Bottles and caps
In addition to the huge global production of bottles, the big problem is the long period of degradation. It can reach up to almost half a century.
The plastic used for its manufacture, in general, is polyethylene terephthalate, also known as PET. While caps and stoppers are made from polypropylene. The positive thing is that these are recyclable materials.
Despite being an important children’s entertainment, balloons and sticks to hold them are very harmful to the environment. The recent restrictive measures adopted by the European Union include them.
One of the most environmentally damaging single-use plastics is this. Shopping bags are produced in large quantities and can take more than 100 years to decompose.
Many countries have already taken steps to replace them; a task that also falls to individual consumers. On the other hand, there are garbage bags made of low-density polyethylene, also used in plastic wrap and freezer bags.
Other single-use plastics
- Swabs or swabs. The object used to sanitize the ear is a single-use plastic that takes 300 years to disappear.
- Straws. These drinking objects can take up to a century to disappear. In addition, they are one of the elements that most affect marine species.
- Cigarettes. Cigarette butts or filters, made with cellulose acetate, take between 1 and 10 years to degrade.
- Hygiene items. In addition to swabs, objects such as tampons and pads are also made up of single-use plastics.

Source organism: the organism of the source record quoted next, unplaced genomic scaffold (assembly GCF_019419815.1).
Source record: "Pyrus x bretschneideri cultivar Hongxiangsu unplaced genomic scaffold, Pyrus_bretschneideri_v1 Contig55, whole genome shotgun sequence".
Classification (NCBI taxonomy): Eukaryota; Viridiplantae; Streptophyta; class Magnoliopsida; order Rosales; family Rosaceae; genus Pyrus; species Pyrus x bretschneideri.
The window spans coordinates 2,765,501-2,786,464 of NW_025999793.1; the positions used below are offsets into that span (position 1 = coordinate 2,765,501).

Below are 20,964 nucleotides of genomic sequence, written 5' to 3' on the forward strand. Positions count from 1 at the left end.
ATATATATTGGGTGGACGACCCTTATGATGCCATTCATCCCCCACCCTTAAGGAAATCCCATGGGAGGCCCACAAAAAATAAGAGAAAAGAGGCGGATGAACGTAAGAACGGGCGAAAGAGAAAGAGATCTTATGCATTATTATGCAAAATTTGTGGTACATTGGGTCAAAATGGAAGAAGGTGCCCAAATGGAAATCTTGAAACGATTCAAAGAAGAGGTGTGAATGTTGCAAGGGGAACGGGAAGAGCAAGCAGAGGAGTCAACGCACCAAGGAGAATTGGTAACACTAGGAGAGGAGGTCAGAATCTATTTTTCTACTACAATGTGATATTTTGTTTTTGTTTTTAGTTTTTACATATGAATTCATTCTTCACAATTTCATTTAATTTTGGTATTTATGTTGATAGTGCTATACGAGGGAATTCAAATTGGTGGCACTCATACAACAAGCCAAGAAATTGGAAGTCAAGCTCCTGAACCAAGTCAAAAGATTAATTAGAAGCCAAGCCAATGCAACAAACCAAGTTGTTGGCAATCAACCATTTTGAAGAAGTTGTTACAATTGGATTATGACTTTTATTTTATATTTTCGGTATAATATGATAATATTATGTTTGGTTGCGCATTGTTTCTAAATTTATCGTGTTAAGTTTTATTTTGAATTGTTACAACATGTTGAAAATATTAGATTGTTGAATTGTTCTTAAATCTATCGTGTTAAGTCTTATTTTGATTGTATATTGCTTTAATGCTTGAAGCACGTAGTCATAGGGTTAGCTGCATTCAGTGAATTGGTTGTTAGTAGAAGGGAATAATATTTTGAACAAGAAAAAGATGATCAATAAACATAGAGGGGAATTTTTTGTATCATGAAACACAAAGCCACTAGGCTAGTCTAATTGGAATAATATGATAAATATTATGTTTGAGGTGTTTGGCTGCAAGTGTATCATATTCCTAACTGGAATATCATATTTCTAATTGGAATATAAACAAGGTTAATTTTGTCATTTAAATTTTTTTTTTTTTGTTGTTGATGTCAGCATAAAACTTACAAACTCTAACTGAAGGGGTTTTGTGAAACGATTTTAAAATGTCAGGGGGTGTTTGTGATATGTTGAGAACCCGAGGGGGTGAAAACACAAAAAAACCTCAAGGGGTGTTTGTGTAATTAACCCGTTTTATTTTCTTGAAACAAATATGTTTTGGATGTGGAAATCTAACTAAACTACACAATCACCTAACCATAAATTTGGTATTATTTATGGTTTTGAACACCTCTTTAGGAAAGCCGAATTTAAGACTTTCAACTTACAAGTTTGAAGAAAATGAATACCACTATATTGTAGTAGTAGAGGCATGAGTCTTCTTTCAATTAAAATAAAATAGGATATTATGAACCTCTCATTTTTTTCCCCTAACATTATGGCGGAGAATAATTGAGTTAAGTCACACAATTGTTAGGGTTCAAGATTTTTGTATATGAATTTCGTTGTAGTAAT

- Wrappers. Snacks and candies should not only be avoided in food, but their packaging is very harmful to the environment.
Avoid single-use plastics
The magnitude of the problem requires urgent solutions from the authorities. That is why the European Union approved, in 2019, a directive to reduce the consumption of these elements. The rule, which went into effect in 2021, bans the sale of some single-use plastics, such as utensils, straws and swabs.
In addition, it requires member countries to allocate a percentage of plastics for recycling. For its part, Spain approved the Waste Law in 2022, in which the measures of the European Union are complied with.
Taxes are also created on single-use plastic packaging and waste generation. Other countries trying to get back on track include Bangladesh, where plastic bags have been banned for 20 years, and Chile.
Bags are also banned, or on their way, in New Zealand, in several countries in Africa and in some cities in the United States. The UN General Assembly committed to drawing up a legally binding agreement by the end of 2024, with the commitment of more than 175 countries.
It is designed to modify the complete cycle of plastic in the world, from its production to its form of disposal.
Individual actions to replace single-use plastics
Beyond government measures, the lower consumption of these plastics also contributes to the reduction of waste. For example, carrying cloth bags to do the shopping or acquiring reusable utensils to organize an event.
The consumption of bulk products avoids packaging. Replacing hygiene items with reusable ones is also a useful and achievable measure.
Some objects may be ear buds or toothbrush. It is preferable to choose less polluting materials, such as wood, ceramics or bamboo.
As a user of certain businesses or companies, it is important to require them to take into account the care of the environment. Either expressing messages on networks or issuing personal comments.